Function approximation with TMS Analytics and Physics numerical tools

Monday, June 19, 2017

The problem of data approximation (curve fitting, surface fitting) arises from many areas: economics, physics, informatics and many others. There are many libraries, realizing numerical tools for using the approximation in software applications. The TMS Analytics and Physics pack contains the approximation numerical tool which has one unique feature – it is totally integrated with symbolic calculus. Using symbolic expressions with the numerical approximation gives the developer many advantages.

Let us consider a simple case of using the approximation tool for curve fitting (one-dimensional approximation). For this case we have a set of points Pi=(xi,yi), i=1..N. From the programming point of view we just have two arrays of real values, say X and Y. The approximation problem is to build a function y=f(x) which is close to the set of points. The most popular approach of the approximation is the linear least squares (https://en.wikipedia.org/wiki/Linear_least_squares_(mathematics)). With TMS approximation tool the problem can be solved in five lines of code:

var
  approximator: TLinearApproximator;
  basis: TLinearBasis;
  variables: TArray;
  functions: TArray;
  cValues: TArray;
begin
  variables:= TArray.Create('x'); // 1
  functions:= TArray.Create('e^x', 'sin(x)', 'e^-x', 'x^2', '3^x',   'sinh(2*x)'); // 2
  basis:= TLinearScalarBasis.Create(variables, 'C', nil, functions); // 3
  approximator:= TLinearLeastSquares.Create; // 4
  cValues:= approximator.Approximate(basis, X, Y); // 5
  
  // Using the basis with optimal coefficient values.
end;
Line 1: Create the array of variable names, as this is 1D approximation, there is one variable name ‘x’ in the array.
Line 2: Create the array of approximation functions (basis functions). The functions only depend on the ‘x’ variable. The type and the number of the basis functions can be arbitrary.
Line 3: Create the basis instance with the specified arguments. The ‘C’ argument specifies the name of approximation coefficients. The ‘nil’ argument tells that there is no parameters in the functions.
Line 4: Create the appropriate approximator instance. For the linear least squares approximation it is ‘TLinearLeastSquares’;
Line 5: Calculate the approximation coefficients for the specified basis and arrays of points ‘X’ and ‘Y’.

After the optimal coefficients found, we can evaluate the basis in any point and make other analytical manipulations. As example, here is the plotted approximation function with the original data points on the picture.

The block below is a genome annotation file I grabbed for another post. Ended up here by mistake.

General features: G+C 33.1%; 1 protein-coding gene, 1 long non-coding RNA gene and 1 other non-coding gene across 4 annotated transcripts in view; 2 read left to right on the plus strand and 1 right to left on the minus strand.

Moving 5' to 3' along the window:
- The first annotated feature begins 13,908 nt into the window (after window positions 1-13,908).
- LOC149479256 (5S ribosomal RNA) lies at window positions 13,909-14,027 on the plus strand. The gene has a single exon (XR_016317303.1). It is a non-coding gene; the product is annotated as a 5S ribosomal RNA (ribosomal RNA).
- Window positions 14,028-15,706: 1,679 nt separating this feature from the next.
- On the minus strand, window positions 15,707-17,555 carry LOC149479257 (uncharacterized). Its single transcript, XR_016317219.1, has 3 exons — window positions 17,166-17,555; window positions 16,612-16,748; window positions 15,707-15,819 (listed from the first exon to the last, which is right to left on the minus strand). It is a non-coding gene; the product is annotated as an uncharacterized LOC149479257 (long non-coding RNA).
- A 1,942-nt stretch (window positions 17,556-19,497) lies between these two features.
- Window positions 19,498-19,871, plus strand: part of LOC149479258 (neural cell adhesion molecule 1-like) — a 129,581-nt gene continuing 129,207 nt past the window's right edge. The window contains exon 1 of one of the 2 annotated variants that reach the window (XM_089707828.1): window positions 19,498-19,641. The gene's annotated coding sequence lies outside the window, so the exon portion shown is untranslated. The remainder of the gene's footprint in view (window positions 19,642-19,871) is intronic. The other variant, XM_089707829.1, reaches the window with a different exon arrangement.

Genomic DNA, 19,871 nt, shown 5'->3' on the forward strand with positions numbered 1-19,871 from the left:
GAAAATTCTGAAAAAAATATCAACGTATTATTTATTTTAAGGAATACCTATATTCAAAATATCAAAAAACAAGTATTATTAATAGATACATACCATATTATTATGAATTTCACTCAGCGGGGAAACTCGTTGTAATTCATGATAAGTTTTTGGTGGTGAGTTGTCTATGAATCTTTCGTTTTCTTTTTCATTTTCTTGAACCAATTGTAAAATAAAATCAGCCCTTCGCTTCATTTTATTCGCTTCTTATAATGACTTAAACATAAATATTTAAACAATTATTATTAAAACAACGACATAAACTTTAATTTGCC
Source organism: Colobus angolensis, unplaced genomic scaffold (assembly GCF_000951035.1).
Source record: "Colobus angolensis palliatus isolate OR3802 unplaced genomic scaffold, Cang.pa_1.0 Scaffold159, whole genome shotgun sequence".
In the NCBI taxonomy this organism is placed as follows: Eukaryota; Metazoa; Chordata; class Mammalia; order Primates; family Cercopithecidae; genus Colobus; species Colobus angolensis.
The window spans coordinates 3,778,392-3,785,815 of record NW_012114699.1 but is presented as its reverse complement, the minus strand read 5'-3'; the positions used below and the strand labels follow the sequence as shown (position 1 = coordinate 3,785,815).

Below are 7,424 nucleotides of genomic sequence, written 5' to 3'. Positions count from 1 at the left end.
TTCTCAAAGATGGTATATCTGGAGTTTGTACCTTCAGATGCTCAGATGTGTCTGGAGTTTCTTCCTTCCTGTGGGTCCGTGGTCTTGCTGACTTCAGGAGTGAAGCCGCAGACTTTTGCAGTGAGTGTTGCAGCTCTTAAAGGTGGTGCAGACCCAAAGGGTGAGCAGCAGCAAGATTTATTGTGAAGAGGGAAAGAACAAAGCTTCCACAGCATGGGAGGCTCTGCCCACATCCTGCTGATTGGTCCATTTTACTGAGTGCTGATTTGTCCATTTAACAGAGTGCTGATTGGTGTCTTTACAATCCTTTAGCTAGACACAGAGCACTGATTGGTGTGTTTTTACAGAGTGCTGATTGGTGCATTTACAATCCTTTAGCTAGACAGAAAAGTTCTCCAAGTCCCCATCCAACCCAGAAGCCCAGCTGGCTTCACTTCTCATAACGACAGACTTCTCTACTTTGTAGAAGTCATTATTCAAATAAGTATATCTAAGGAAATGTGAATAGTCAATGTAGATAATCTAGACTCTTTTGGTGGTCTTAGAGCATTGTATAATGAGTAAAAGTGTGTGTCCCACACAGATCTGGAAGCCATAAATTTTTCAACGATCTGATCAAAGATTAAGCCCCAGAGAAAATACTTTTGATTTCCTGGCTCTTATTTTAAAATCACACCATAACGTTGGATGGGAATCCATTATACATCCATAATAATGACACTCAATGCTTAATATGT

The main feature of the TMS numerical tools is they are totally integrated with the symbolic calculus. It brings the following advantages to the developer:
- Minimal code writing, because there is no need to write special classes for the function method references (delegates) as in other numerical libraries.
- Convenient data representation for the developer and user as math expressions, not as programming code.
- Easily using the user input data (string data) for manipulations in programming code.
- Almost unlimited choice of math expressions for manipulations, including special functions.
- Easily transfer input data and the output results via network as strings, easily storing and serializing the data.

The result of the approximation can be easily used with other numerical tools. For example, we can analyze the approximation function for the roots and special points – extremums. The code for the analysis is the following:
var
  f: string;
  sf1D: TSymbolicFunction1D;
  opt: TSolverOptions;
  points: TArray;
begin
  f:= basis.Evaluate(cValues); // 1 
  sf1D:= TSymbolicFunction1D.Create('x', f); // 2 
  opt:= TSolverOptions.Create(true);  // 3
  points:= TFunctionAnalyser.Analyse(sf1D, TNewton, opt, -2, 3, 10); // 4 
  
  // Using the points array.
end;

Line 1: Make the function expression with optimal coefficient values.
Line 2: Create the symbolic function instance for the analysis.
Line 3: Create default options for the nonlinear solver (which used for the function analysis).
Line 4: Finding all function's special points on the interval [-2..3]. The Newton’s method used for finding roots and extremums of the function which specified with the second argument.

The result of the analysis – function’s roots and extremums, presented on the picture below.

The TMS Analytics and Physics pack includes the library with 5 ready-to-use numerical tools totally integrated with analytical features, such as symbolic derivatives. The version can be downloaded from the product page. There is the source code example for all numerical tools with the new version download.

Bruno Fierens


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